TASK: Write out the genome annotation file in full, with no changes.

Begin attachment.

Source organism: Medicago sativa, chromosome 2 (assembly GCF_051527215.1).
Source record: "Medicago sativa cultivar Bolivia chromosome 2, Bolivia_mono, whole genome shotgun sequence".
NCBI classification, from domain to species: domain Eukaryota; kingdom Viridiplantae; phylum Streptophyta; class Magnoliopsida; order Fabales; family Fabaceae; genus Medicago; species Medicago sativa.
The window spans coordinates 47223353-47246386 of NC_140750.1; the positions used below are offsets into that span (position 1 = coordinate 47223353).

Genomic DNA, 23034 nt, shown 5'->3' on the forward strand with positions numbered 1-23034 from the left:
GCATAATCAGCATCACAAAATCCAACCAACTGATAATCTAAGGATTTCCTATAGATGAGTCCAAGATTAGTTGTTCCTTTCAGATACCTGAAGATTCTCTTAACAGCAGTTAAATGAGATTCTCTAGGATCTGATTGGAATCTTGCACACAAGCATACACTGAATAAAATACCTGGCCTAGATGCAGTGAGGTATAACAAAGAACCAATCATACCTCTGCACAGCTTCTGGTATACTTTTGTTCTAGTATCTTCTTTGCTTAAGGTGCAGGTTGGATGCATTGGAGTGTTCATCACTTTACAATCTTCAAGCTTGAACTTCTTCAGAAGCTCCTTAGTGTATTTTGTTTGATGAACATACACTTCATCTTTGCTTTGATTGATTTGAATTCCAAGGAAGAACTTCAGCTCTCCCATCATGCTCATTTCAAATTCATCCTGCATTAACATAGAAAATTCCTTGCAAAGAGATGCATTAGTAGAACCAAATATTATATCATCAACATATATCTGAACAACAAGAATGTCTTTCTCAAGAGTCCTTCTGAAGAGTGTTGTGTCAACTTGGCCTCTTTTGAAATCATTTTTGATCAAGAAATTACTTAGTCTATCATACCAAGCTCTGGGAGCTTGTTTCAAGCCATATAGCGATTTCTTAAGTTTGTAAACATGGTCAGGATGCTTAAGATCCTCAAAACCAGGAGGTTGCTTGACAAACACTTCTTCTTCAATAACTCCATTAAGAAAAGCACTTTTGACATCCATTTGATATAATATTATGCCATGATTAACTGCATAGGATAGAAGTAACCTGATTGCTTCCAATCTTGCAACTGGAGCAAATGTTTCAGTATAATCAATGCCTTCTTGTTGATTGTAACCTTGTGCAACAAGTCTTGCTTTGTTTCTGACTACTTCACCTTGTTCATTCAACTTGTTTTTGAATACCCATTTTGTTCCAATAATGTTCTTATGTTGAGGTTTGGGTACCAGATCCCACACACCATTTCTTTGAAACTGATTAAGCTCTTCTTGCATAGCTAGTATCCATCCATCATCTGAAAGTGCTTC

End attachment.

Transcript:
Source organism: Medicago sativa, chromosome 2 (assembly GCF_051527215.1).
Source record: "Medicago sativa cultivar Bolivia chromosome 2, Bolivia_mono, whole genome shotgun sequence".
NCBI classification, from domain to species: domain Eukaryota; kingdom Viridiplantae; phylum Streptophyta; class Magnoliopsida; order Fabales; family Fabaceae; genus Medicago; species Medicago sativa.
The window spans coordinates 47223353-47246386 of NC_140750.1; the positions used below are offsets into that span (position 1 = coordinate 47223353).

Genomic DNA, 23034 nt, shown 5'->3' on the forward strand with positions numbered 1-23034 from the left:
GCATAATCAGCATCACAAAATCCAACCAACTGATAATCTAAGGATTTCCTATAGATGAGTCCAAGATTAGTTGTTCCTTTCAGATACCTGAAGATTCTCTTAACAGCAGTTAAATGAGATTCTCTAGGATCTGATTGGAATCTTGCACACAAGCATACACTGAATAAAATACCTGGCCTAGATGCAGTGAGGTATAACAAAGAACCAATCATACCTCTGCACAGCTTCTGGTATACTTTTGTTCTAGTATCTTCTTTGCTTAAGGTGCAGGTTGGATGCATTGGAGTGTTCATCACTTTACAATCTTCAAGCTTGAACTTCTTCAGAAGCTCCTTAGTGTATTTTGTTTGATGAACATACACTTCATCTTTGCTTTGATTGATTTGAATTCCAAGGAAGAACTTCAGCTCTCCCATCATGCTCATTTCAAATTCATCCTGCATTAACATAGAAAATTCCTTGCAAAGAGATGCATTAGTAGAACCAAATATTATATCATCAACATATATCTGAACAACAAGAATGTCTTTCTCAAGAGTCCTTCTGAAGAGTGTTGTGTCAACTTGGCCTCTTTTGAAATCATTTTTGATCAAGAAATTACTTAGTCTATCATACCAAGCTCTGGGAGCTTGTTTCAAGCCATATAGCGATTTCTTAAGTTTGTAAACATGGTCAGGATGCTTAAGATCCTCAAAACCAGGAGGTTGCTTGACAAACACTTCTTCTTCAATAACTCCATTAAGAAAAGCACTTTTGACATCCATTTGATATAATATTATGCCATGATTAACTGCATAGGATAGAAGTAACCTGATTGCTTCCAATCTTGCAACTGGAGCAAATGTTTCAGTATAATCAATGCCTTCTTGTTGATTGTAACCTTGTGCAACAAGTCTTGCTTTGTTTCTGACTACTTCACCTTGTTCATTCAACTTGTTTTTGAATACCCATTTTGTTCCAATAATGTTCTTATGTTGAGGTTTGGGTACCAGATCCCACACACCATTTCTTTGAAACTGATTAAGCTCTTCTTGCATAGCTAGTATCCATCCATCATCTGAAAGTGCTTC